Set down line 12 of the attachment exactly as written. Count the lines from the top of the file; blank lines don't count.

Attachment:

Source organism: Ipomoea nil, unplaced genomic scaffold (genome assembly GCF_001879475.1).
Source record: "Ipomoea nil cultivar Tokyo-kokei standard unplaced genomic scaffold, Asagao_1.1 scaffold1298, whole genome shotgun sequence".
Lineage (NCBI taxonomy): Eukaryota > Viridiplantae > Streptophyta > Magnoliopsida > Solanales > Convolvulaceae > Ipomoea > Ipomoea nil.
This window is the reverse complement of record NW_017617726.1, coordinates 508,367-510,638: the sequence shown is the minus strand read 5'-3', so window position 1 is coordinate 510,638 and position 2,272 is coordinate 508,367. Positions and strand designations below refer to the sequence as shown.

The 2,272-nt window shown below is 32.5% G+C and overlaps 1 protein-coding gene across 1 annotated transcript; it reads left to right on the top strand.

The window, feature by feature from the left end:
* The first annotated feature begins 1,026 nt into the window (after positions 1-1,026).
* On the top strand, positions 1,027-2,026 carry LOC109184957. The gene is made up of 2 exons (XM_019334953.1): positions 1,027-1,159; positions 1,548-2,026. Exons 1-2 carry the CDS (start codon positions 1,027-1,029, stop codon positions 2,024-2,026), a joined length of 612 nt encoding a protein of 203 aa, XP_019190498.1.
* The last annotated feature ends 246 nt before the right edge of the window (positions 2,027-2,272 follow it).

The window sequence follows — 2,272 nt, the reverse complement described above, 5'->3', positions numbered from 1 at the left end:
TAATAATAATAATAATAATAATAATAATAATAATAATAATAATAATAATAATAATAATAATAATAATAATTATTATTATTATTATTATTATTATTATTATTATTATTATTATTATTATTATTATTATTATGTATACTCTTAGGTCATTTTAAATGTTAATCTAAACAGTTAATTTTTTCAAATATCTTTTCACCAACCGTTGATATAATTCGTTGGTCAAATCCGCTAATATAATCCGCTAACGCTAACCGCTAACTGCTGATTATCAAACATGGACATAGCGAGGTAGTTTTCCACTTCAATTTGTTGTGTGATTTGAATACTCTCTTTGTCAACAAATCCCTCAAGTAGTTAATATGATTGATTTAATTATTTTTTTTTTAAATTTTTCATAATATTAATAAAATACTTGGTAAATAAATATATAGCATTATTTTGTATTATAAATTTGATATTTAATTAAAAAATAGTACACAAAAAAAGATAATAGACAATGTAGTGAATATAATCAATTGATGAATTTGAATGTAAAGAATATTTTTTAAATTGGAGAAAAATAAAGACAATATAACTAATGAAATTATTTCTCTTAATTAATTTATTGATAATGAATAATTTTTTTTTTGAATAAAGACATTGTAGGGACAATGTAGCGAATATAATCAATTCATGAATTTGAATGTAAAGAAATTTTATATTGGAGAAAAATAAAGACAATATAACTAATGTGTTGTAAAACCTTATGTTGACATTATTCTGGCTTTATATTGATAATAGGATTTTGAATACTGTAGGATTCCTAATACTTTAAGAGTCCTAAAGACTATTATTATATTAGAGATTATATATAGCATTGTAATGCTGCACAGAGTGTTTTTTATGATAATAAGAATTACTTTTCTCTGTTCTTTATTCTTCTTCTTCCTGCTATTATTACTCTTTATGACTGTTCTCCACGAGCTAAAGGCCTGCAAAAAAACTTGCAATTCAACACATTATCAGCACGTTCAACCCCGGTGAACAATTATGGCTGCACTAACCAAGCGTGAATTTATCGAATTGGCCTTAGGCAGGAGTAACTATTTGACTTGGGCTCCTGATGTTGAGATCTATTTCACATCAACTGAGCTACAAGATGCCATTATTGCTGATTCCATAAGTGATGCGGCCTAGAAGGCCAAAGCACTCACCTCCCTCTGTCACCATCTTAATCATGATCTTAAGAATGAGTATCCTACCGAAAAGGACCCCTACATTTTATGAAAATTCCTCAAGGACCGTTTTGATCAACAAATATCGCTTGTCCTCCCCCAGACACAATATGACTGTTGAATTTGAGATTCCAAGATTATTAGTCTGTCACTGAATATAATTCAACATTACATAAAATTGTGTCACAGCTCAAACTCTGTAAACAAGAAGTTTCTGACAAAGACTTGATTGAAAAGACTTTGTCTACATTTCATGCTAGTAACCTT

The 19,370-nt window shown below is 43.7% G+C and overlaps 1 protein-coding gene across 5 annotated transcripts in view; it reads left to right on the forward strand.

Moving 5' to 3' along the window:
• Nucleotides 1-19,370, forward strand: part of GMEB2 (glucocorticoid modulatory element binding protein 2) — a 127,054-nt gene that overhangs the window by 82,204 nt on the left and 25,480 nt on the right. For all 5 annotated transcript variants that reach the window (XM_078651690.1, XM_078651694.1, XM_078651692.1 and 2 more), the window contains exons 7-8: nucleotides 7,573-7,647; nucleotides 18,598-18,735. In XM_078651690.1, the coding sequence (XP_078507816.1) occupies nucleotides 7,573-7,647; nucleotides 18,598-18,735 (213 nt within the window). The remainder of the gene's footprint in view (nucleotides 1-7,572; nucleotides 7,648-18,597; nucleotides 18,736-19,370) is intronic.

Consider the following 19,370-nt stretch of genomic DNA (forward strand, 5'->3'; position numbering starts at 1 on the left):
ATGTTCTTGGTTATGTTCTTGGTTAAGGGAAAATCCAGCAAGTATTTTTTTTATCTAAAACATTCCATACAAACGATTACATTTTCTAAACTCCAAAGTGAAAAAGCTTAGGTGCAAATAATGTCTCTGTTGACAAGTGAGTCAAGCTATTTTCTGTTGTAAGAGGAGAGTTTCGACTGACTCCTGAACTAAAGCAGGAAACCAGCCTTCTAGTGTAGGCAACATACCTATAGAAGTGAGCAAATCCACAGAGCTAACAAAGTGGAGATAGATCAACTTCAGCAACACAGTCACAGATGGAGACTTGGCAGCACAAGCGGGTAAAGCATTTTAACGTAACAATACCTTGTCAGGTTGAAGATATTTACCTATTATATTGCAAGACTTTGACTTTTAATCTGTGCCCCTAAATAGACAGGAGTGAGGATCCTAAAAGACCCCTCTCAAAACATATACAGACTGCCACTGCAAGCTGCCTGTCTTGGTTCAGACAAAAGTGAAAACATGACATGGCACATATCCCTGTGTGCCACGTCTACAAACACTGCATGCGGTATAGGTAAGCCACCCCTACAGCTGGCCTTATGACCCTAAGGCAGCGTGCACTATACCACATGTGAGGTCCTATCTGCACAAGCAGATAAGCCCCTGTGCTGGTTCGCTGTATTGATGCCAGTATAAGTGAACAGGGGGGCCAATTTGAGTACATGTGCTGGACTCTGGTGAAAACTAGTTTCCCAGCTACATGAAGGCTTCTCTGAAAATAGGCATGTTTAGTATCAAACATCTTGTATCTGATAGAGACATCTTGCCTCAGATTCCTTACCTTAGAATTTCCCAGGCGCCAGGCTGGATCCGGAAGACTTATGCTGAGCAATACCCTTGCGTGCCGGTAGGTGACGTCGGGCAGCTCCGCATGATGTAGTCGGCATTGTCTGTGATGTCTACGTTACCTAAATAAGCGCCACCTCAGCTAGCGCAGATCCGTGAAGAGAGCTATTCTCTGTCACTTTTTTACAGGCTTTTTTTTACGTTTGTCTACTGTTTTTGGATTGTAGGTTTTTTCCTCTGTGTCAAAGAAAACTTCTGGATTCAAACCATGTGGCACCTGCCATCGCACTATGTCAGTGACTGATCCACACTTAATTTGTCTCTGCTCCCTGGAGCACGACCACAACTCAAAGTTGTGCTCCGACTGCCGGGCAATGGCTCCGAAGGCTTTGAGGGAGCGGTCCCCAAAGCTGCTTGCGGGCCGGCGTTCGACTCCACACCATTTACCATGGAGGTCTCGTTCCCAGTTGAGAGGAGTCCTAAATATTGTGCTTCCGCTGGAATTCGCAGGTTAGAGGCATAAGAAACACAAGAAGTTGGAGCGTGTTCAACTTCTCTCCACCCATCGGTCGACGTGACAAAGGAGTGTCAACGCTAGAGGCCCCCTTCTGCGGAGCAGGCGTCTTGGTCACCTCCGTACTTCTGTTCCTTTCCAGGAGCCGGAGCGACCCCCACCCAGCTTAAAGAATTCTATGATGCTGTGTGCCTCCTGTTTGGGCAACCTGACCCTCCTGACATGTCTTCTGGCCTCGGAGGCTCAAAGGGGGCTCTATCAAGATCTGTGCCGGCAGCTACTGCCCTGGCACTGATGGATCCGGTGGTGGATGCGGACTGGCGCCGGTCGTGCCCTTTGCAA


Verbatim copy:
The 19,370-nt window shown below is 43.7% G+C and overlaps 1 protein-coding gene across 5 annotated transcripts in view; it reads left to right on the forward strand.